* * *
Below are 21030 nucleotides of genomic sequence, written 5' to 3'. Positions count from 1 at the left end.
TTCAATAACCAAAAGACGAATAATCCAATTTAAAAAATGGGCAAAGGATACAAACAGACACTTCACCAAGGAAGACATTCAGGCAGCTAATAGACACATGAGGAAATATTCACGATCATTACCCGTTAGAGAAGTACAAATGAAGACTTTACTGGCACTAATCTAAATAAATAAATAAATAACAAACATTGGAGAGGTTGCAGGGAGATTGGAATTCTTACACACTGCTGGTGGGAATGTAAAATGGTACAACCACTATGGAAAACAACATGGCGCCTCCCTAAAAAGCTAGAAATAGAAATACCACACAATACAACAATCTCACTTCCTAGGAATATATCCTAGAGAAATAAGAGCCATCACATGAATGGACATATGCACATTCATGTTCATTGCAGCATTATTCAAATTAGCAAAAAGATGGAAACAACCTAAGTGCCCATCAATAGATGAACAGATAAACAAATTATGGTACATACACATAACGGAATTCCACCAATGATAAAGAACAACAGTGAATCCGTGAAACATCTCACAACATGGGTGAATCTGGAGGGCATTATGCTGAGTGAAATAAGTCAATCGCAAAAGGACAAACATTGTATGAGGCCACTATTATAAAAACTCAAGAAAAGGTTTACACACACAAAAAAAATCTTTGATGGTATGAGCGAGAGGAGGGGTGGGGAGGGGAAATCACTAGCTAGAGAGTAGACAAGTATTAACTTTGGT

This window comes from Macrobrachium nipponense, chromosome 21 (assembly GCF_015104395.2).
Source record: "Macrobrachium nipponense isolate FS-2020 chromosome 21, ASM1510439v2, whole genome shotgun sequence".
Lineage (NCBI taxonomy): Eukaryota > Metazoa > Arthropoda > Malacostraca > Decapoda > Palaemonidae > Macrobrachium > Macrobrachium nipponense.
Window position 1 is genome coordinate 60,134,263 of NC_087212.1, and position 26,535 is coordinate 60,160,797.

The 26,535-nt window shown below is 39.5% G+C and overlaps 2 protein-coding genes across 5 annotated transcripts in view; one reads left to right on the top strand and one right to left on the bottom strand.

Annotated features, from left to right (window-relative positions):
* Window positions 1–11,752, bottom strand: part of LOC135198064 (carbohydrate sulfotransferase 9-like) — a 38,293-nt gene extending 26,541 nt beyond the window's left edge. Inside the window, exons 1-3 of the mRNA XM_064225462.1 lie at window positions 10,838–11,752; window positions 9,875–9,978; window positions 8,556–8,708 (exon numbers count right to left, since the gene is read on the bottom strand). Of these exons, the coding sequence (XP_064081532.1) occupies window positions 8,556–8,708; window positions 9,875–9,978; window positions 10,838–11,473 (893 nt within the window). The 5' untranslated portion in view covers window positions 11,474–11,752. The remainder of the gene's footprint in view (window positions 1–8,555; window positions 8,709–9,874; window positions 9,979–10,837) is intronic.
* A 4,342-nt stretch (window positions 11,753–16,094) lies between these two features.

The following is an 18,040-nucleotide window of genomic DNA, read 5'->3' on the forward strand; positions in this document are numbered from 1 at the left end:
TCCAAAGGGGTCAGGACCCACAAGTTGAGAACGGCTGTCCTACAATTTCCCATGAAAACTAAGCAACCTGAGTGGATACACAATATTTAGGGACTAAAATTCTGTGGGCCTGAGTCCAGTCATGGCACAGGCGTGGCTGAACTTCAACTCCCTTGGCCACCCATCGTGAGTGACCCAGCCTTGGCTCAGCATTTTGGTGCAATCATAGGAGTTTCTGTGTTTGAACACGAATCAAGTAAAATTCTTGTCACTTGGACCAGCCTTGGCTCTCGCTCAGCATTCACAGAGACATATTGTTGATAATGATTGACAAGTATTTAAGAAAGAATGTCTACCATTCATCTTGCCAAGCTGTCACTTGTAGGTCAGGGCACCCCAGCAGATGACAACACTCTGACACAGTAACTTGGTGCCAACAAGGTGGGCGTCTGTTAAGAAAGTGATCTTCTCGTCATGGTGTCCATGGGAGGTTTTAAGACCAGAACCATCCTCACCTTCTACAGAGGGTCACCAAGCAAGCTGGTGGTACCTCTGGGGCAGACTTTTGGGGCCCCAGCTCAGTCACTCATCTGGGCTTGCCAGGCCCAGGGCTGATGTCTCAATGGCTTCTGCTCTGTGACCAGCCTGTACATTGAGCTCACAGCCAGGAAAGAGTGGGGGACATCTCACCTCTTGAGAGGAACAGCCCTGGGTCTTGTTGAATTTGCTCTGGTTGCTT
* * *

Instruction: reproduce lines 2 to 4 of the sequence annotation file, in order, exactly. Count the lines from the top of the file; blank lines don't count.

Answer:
TTCAATAACCAAAAGACGAATAATCCAATTTAAAAAATGGGCAAAGGATACAAACAGACACTTCACCAAGGAAGACATTCAGGCAGCTAATAGACACATGAGGAAATATTCACGATCATTACCCGTTAGAGAAGTACAAATGAAGACTTTACTGGCACTAATCTAAATAAATAAATAAATAACAAACATTGGAGAGGTTGCAGGGAGATTGGAATTCTTACACACTGCTGGTGGGAATGTAAAATGGTACAACCACTATGGAAAACAACATGGCGCCTCCCTAAAAAGCTAGAAATAGAAATACCACACAATACAACAATCTCACTTCCTAGGAATATATCCTAGAGAAATAAGAGCCATCACATGAATGGACATATGCACATTCATGTTCATTGCAGCATTATTCAAATTAGCAAAAAGATGGAAACAACCTAAGTGCCCATCAATAGATGAACAGATAAACAAATTATGGTACATACACATAACGGAATTCCACCAATGATAAAGAACAACAGTGAATCCGTGAAACATCTCACAACATGGGTGAATCTGGAGGGCATTATGCTGAGTGAAATAAGTCAATCGCAAAAGGACAAACATTGTATGAGGCCACTATTATAAAAACTCAAGAAAAGGTTTACACACACAAAAAAAATCTTTGATGGTATGAGCGAGAGGAGGGGTGGGGAGGGGAAATCACTAGCTAGAGAGTAGACAAGTATTAACTTTGGT

This window comes from Macrobrachium nipponense, chromosome 21 (assembly GCF_015104395.2).
Source record: "Macrobrachium nipponense isolate FS-2020 chromosome 21, ASM1510439v2, whole genome shotgun sequence".